A good way to see how different the metatheatre in Pseudolus is from other plays is to compare it to an extremely metatheatrical play in A Midsummer Night’s Dream. In the Shakespeare play, the metatheatre is pervasive. Half of the story revolves around a play within-a-play, and even outside of that we have many characters playing roles within their roles. If that were not enough, the whole play ends by suggesting that the entire experience may have just been a dream, imagined by the audience. The play seems obsessed both with its nature as a play and also its relationship to other works of drama. In sharp contrast stands Pseudolus. The speech in question does indeed reference playmaking, with Pseudolus saying “a poet takes up his tablet and though he looks for what doesn’t exist at all, he still finds it and makes complete fiction seem like the truth” (Plautus 401-403). There is plenty that can be read into this moment, especially given what he is saying. A poet essentially calling himself and all other poets liars is significant, but as the speech plays out this moment does not turn out to be the main focus of what Pseudolus is saying. Instead of restructuring his entire life around imitating poets, Pseudolus merely uses the metaphor to spark an idea of conjuring something from nothing. The rest of his speech is about finding a way to scrounge up some money. Importantly, along with not caring about what it is that poets do, Pseudolus does not go on to mention the line about making complete fiction seem like the truth again. Suddenly, the accusation of poets being untruthful does not seem as significant, since even the character who makes it does not bring up the accusation again. Instead of the metatheatrical moment defining the the tone and plot of the play like in A Midsummer Night’s Dream, Pseudolus seems to use it as a throwaway moment in a speech that is really talking about something else.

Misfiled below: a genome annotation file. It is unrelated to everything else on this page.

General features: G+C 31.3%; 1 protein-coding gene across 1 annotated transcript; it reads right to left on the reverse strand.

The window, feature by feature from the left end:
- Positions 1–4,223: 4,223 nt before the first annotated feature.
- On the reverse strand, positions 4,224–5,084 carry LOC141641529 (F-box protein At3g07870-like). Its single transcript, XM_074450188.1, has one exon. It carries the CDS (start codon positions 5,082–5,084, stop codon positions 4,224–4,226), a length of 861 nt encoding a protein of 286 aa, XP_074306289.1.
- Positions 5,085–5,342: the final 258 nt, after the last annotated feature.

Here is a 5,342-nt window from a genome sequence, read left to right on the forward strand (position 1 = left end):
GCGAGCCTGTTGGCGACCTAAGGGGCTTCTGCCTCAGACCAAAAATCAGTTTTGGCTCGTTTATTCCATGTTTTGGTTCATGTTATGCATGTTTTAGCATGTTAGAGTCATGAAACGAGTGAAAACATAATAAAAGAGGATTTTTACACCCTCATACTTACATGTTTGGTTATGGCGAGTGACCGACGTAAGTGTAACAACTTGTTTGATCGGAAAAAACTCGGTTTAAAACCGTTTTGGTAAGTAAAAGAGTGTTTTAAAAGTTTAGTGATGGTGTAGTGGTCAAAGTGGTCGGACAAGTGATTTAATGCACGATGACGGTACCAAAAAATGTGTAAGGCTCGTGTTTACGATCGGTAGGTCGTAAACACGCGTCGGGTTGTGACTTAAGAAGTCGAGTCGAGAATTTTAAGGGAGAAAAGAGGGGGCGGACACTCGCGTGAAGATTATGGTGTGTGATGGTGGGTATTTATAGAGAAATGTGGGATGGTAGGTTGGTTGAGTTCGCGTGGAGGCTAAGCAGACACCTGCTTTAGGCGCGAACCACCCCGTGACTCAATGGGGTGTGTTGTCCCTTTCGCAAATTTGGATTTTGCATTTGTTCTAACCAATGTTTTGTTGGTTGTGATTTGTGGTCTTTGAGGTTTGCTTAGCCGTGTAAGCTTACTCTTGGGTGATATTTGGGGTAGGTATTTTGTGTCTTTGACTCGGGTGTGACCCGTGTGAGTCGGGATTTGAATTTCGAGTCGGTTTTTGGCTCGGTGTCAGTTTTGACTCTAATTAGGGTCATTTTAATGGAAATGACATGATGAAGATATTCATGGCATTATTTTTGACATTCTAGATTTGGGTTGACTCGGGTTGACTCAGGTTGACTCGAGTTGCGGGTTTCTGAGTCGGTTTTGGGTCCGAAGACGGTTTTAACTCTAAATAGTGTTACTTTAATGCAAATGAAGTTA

The idea that the metatheatre in Plautus is fleeting and less significant to the plot is something that I personally noticed when preparing to give Pseudolus’ soliloquy. I decided early on that the best way to capture the character of Pseudolus in a single speech was to figure out what his core driving force was, and let that permeate all of his actions. It is clear fairly early on that the main thing that Pseudolus wants is his own freedom. This leads to his secondary motivator, which is the desire to gather money for his young master who has promised the slave freedom. Notably, Pseudolus is not motivated by a desire to impress people or to express himself. He is extremely clever, but does not take actions for the sake of showing off that cleverness to the people around him. Instead, that cleverness is a means to an end for Pseudolus; a way to earn his freedom. In the same way, the metaphor of becoming and poet and spinning something from nowhere is merely a means to an end for the slave. He needed an idea for how to gather the money, and that metaphor gave him an avenue with which to come up with an idea. I believe that if Plautus had come up with a joke about another group of people that fit better, he would have probably used that instead. The metatheatrical joke about poets was funny, poignant, and helped move the story along.